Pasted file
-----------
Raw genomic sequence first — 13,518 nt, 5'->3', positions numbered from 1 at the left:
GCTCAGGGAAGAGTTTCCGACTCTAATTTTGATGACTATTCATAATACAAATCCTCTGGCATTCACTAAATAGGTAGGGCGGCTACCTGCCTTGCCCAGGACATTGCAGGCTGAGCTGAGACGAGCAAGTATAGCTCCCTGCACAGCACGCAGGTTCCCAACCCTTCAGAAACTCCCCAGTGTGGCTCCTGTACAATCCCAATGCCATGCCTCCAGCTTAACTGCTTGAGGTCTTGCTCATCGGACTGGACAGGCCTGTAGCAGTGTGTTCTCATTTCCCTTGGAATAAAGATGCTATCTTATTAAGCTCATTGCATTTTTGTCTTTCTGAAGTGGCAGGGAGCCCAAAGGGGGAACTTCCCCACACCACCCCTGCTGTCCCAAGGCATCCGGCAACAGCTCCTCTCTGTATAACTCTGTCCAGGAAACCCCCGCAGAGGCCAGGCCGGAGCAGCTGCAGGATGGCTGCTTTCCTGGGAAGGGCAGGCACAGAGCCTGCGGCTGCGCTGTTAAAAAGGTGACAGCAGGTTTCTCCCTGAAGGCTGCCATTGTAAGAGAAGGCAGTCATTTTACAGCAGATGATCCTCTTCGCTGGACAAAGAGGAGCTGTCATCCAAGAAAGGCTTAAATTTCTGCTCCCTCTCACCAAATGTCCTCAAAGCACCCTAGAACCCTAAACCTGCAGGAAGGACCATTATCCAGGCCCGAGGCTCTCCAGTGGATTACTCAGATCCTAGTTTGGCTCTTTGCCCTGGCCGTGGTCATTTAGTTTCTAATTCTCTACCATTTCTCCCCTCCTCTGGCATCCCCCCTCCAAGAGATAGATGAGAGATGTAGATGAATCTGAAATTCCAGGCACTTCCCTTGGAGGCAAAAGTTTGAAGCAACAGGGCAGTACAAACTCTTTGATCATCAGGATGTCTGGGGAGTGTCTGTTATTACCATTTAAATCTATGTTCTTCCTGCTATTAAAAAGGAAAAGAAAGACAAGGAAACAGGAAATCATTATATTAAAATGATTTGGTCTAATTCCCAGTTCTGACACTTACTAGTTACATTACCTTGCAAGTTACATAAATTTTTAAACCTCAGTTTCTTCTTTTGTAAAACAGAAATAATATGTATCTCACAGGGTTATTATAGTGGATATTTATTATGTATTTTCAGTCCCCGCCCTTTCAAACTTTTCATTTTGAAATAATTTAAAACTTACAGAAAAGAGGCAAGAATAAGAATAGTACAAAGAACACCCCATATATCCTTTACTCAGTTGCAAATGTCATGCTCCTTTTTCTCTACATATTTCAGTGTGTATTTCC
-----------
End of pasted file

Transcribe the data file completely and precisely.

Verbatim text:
Raw genomic sequence first — 13,518 nt, 5'->3', positions numbered from 1 at the left:
GCTCAGGGAAGAGTTTCCGACTCTAATTTTGATGACTATTCATAATACAAATCCTCTGGCATTCACTAAATAGGTAGGGCGGCTACCTGCCTTGCCCAGGACATTGCAGGCTGAGCTGAGACGAGCAAGTATAGCTCCCTGCACAGCACGCAGGTTCCCAACCCTTCAGAAACTCCCCAGTGTGGCTCCTGTACAATCCCAATGCCATGCCTCCAGCTTAACTGCTTGAGGTCTTGCTCATCGGACTGGACAGGCCTGTAGCAGTGTGTTCTCATTTCCCTTGGAATAAAGATGCTATCTTATTAAGCTCATTGCATTTTTGTCTTTCTGAAGTGGCAGGGAGCCCAAAGGGGGAACTTCCCCACACCACCCCTGCTGTCCCAAGGCATCCGGCAACAGCTCCTCTCTGTATAACTCTGTCCAGGAAACCCCCGCAGAGGCCAGGCCGGAGCAGCTGCAGGATGGCTGCTTTCCTGGGAAGGGCAGGCACAGAGCCTGCGGCTGCGCTGTTAAAAAGGTGACAGCAGGTTTCTCCCTGAAGGCTGCCATTGTAAGAGAAGGCAGTCATTTTACAGCAGATGATCCTCTTCGCTGGACAAAGAGGAGCTGTCATCCAAGAAAGGCTTAAATTTCTGCTCCCTCTCACCAAATGTCCTCAAAGCACCCTAGAACCCTAAACCTGCAGGAAGGACCATTATCCAGGCCCGAGGCTCTCCAGTGGATTACTCAGATCCTAGTTTGGCTCTTTGCCCTGGCCGTGGTCATTTAGTTTCTAATTCTCTACCATTTCTCCCCTCCTCTGGCATCCCCCCTCCAAGAGATAGATGAGAGATGTAGATGAATCTGAAATTCCAGGCACTTCCCTTGGAGGCAAAAGTTTGAAGCAACAGGGCAGTACAAACTCTTTGATCATCAGGATGTCTGGGGAGTGTCTGTTATTACCATTTAAATCTATGTTCTTCCTGCTATTAAAAAGGAAAAGAAAGACAAGGAAACAGGAAATCATTATATTAAAATGATTTGGTCTAATTCCCAGTTCTGACACTTACTAGTTACATTACCTTGCAAGTTACATAAATTTTTAAACCTCAGTTTCTTCTTTTGTAAAACAGAAATAATATGTATCTCACAGGGTTATTATAGTGGATATTTATTATGTATTTTCAGTCCCCGCCCTTTCAAACTTTTCATTTTGAAATAATTTAAAACTTACAGAAAAGAGGCAAGAATAAGAATAGTACAAAGAACACCCCATATATCCTTTACTCAGTTGCAAATGTCATGCTCCTTTTTCTCTACATATTTCAGTGTGTATTTCC